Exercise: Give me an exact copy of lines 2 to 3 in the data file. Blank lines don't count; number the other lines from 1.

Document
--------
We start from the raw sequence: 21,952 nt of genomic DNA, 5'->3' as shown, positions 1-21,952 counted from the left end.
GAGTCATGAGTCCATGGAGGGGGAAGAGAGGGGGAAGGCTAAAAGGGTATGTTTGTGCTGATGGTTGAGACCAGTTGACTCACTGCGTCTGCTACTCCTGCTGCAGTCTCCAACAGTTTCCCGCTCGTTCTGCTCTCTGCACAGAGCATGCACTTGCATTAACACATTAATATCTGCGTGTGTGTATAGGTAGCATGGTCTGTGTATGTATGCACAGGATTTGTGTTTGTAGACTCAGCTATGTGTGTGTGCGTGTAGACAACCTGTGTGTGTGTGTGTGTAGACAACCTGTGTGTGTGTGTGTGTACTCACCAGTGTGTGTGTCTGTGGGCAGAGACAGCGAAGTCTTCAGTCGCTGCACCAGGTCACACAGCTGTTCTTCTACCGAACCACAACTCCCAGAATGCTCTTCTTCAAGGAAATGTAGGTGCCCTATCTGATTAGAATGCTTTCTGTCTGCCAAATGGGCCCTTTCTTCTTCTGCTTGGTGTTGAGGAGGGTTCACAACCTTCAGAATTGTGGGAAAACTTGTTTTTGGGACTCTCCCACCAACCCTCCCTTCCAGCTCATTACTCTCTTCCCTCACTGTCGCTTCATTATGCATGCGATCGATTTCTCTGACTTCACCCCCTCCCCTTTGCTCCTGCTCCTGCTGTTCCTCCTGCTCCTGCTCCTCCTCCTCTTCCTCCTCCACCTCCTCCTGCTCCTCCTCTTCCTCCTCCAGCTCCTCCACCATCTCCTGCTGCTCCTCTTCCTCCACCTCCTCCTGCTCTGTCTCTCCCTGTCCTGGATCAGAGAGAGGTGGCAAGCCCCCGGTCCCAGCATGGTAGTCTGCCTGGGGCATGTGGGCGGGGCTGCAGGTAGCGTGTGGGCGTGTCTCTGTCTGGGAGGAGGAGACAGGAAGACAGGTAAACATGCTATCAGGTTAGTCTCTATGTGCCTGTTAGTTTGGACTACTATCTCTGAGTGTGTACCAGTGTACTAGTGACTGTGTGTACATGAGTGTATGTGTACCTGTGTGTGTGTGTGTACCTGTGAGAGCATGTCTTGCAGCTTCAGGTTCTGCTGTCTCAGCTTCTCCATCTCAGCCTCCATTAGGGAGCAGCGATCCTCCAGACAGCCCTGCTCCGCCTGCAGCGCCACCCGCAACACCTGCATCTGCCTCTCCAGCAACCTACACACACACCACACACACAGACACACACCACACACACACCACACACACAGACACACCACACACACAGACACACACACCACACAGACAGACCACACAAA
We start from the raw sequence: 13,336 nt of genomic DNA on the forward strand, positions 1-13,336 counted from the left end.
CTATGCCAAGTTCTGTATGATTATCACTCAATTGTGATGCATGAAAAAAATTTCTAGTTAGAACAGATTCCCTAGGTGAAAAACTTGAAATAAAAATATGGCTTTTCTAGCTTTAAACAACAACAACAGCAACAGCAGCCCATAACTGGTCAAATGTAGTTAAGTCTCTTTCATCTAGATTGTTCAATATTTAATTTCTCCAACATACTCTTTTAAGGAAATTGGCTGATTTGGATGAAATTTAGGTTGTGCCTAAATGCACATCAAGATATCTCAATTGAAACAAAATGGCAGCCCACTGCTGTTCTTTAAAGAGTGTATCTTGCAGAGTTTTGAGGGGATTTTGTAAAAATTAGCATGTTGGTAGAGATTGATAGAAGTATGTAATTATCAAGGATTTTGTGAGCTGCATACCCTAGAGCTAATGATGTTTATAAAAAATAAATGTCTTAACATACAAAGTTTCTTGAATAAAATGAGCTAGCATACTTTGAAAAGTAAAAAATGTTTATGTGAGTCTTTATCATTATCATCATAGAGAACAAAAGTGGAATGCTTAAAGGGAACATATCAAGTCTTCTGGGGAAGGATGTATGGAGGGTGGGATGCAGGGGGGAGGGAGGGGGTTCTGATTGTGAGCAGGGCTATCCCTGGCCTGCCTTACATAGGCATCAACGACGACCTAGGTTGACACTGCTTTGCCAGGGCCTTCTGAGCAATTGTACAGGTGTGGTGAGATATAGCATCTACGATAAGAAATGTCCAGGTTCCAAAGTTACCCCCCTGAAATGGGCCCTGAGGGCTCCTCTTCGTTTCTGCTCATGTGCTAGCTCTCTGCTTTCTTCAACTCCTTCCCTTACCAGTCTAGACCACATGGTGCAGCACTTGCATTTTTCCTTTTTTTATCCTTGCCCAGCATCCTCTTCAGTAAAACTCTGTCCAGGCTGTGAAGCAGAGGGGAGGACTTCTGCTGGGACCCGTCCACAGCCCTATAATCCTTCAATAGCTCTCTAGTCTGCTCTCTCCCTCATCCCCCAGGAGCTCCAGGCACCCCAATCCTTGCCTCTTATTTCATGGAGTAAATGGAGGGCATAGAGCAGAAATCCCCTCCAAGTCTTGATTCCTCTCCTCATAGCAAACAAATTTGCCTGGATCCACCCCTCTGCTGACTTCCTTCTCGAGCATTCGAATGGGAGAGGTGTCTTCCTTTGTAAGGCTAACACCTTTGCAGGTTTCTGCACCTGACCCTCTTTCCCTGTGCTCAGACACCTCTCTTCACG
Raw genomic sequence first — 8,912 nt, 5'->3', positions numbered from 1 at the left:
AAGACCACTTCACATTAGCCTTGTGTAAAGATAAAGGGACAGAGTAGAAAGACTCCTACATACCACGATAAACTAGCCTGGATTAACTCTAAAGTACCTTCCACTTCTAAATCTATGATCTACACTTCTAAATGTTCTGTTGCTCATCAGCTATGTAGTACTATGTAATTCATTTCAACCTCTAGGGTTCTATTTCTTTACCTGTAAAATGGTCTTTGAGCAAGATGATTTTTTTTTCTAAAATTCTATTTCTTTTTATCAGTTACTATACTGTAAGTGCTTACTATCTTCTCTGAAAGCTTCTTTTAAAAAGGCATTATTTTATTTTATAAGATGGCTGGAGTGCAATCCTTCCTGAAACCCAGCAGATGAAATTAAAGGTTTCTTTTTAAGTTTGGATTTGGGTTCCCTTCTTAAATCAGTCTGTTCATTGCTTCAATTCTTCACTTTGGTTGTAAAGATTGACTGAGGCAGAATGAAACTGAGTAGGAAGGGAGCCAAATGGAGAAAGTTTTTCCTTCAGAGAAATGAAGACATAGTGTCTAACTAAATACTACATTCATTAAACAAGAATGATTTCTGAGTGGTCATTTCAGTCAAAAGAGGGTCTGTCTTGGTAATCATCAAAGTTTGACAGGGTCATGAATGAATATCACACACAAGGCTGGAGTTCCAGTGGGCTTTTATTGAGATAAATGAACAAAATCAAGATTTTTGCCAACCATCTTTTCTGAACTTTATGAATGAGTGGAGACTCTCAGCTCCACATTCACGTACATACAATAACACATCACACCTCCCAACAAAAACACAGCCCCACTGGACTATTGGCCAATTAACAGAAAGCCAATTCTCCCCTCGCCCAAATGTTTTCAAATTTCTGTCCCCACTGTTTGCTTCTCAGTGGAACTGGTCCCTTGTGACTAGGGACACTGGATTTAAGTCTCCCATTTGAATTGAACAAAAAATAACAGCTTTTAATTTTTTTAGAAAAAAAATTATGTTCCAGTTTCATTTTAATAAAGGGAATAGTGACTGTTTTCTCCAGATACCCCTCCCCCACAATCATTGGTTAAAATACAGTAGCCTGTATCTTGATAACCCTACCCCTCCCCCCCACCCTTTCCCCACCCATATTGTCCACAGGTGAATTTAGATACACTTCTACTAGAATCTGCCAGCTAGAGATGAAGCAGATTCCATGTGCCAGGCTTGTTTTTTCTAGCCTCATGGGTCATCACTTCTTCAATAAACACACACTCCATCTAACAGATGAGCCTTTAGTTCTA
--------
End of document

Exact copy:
GAGTCATGAGTCCATGGAGGGGGAAGAGAGGGGGAAGGCTAAAAGGGTATGTTTGTGCTGATGGTTGAGACCAGTTGACTCACTGCGTCTGCTACTCCTGCTGCAGTCTCCAACAGTTTCCCGCTCGTTCTGCTCTCTGCACAGAGCATGCACTTGCATTAACACATTAATATCTGCGTGTGTGTATAGGTAGCATGGTCTGTGTATGTATGCACAGGATTTGTGTTTGTAGACTCAGCTATGTGTGTGTGCGTGTAGACAACCTGTGTGTGTGTGTGTGTAGACAACCTGTGTGTGTGTGTGTGTACTCACCAGTGTGTGTGTCTGTGGGCAGAGACAGCGAAGTCTTCAGTCGCTGCACCAGGTCACACAGCTGTTCTTCTACCGAACCACAACTCCCAGAATGCTCTTCTTCAAGGAAATGTAGGTGCCCTATCTGATTAGAATGCTTTCTGTCTGCCAAATGGGCCCTTTCTTCTTCTGCTTGGTGTTGAGGAGGGTTCACAACCTTCAGAATTGTGGGAAAACTTGTTTTTGGGACTCTCCCACCAACCCTCCCTTCCAGCTCATTACTCTCTTCCCTCACTGTCGCTTCATTATGCATGCGATCGATTTCTCTGACTTCACCCCCTCCCCTTTGCTCCTGCTCCTGCTGTTCCTCCTGCTCCTGCTCCTCCTCCTCTTCCTCCTCCACCTCCTCCTGCTCCTCCTCTTCCTCCTCCAGCTCCTCCACCATCTCCTGCTGCTCCTCTTCCTCCACCTCCTCCTGCTCTGTCTCTCCCTGTCCTGGATCAGAGAGAGGTGGCAAGCCCCCGGTCCCAGCATGGTAGTCTGCCTGGGGCATGTGGGCGGGGCTGCAGGTAGCGTGTGGGCGTGTCTCTGTCTGGGAGGAGGAGACAGGAAGACAGGTAAACATGCTATCAGGTTAGTCTCTATGTGCCTGTTAGTTTGGACTACTATCTCTGAGTGTGTACCAGTGTACTAGTGACTGTGTGTACATGAGTGTATGTGTACCTGTGTGTGTGTGTGTACCTGTGAGAGCATGTCTTGCAGCTTCAGGTTCTGCTGTCTCAGCTTCTCCATCTCAGCCTCCATTAGGGAGCAGCGATCCTCCAGACAGCCCTGCTCCGCCTGCAGCGCCACCCGCAACACCTGCATCTGCCTCTCCAGCAACCTACACACACACCACACACACAGACACACACCACACACACACCACACACACAGACACACCACACACACAGACACACACACCACACAGACAGACCACACAAA
We start from the raw sequence: 13,336 nt of genomic DNA on the forward strand, positions 1-13,336 counted from the left end.